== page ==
Criccieth was originally built by Llyweylan ap Iorwerth around 1230, and then added to over the next 100 years. It was a cute little castle, with gorgeous views as it was on a hilltop. 
These are the mountains of Snowdonia in the distance.
Then my next stop was at Harlech...in the meantime, it had started to rain and still hasn't stopped. Which led to fewer pictures being taken of the views, because they all turned out like this: (view from Harlech)
Harlech Castle was another of Edward I's castles, but he never lived in it and instead let his castle architect live here - I guess it was a good reward for all those other castles the architect had to work on! I think Harlech is up there with Conwy for being my favorites of the trip - it was in great condition considering its age, and it didn't have any Victorian restorations done to change it. 
Climbing the hills to these castles definitely gave me a good workout today!
This week has just flown by, and I'm so glad I decided to come over early and do some traveling on my own. I've loved seeing North Wales, and hope to come back again to continue exploring. So while I don't want to leave, I am excited about starting the next adventure in London!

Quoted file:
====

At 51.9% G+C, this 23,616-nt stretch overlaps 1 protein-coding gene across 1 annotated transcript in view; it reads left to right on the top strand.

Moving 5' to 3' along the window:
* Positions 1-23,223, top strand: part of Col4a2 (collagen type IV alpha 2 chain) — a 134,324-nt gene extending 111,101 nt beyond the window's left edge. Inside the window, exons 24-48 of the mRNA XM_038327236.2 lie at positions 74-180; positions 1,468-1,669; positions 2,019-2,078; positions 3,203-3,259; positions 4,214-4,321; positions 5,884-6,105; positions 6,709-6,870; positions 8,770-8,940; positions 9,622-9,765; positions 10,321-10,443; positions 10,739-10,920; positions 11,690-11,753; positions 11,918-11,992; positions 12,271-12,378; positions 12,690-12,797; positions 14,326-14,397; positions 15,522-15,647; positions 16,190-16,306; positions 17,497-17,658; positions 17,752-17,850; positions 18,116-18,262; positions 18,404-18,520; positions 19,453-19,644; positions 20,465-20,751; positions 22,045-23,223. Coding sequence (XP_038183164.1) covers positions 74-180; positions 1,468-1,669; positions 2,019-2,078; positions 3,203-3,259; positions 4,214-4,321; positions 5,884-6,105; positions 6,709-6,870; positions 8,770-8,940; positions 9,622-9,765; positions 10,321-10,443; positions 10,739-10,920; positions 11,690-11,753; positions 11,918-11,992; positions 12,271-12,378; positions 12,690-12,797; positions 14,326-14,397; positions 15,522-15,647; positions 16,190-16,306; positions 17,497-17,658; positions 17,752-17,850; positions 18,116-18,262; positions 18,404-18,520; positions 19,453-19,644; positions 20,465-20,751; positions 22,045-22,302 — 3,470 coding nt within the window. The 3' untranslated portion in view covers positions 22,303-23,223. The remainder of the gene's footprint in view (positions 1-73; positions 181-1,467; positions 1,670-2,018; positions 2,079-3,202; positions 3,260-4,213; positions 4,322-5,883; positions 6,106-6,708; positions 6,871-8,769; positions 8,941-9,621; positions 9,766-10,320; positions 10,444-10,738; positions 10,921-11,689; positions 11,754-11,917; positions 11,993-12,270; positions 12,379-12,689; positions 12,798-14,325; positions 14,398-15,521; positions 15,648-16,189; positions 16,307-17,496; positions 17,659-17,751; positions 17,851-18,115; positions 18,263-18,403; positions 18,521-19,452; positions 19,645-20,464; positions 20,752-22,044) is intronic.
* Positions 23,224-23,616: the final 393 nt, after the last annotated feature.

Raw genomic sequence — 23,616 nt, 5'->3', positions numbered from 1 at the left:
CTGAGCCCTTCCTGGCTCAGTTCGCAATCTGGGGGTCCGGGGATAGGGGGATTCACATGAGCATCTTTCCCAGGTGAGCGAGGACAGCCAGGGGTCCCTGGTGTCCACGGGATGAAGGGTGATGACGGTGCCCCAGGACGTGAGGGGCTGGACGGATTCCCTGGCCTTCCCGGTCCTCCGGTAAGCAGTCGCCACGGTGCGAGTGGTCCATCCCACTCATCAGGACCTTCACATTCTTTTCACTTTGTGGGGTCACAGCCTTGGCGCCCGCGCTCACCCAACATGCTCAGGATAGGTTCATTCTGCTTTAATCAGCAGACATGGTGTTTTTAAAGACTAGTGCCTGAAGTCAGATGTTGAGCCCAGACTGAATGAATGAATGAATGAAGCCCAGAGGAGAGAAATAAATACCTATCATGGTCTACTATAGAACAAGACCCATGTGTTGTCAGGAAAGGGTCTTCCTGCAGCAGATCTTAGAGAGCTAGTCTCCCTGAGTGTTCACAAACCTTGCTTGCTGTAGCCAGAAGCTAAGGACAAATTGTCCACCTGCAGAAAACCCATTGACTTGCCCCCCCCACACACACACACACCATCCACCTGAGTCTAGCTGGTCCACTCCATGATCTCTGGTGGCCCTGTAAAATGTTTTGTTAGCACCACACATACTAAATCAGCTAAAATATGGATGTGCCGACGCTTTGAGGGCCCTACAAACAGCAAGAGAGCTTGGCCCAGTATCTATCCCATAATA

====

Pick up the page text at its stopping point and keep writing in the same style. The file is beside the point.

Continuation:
26 June 2013

Day 7 - Caernarfon, Wales

Not too much to write about today - Beaumaris ended up not happening due to buses not lining up properly, and it doesn't look like I'll be able to fit it in tomorrow. It was something I hadn't originally planned on seeing, but when it seemed doable I now wish it worked out! That is one bad thing about relying on public transport, but overall it is so much better here for public transport than at home. 

Caernarfon Castle is called the most imposing of Edward I's castles, and I definitely agree.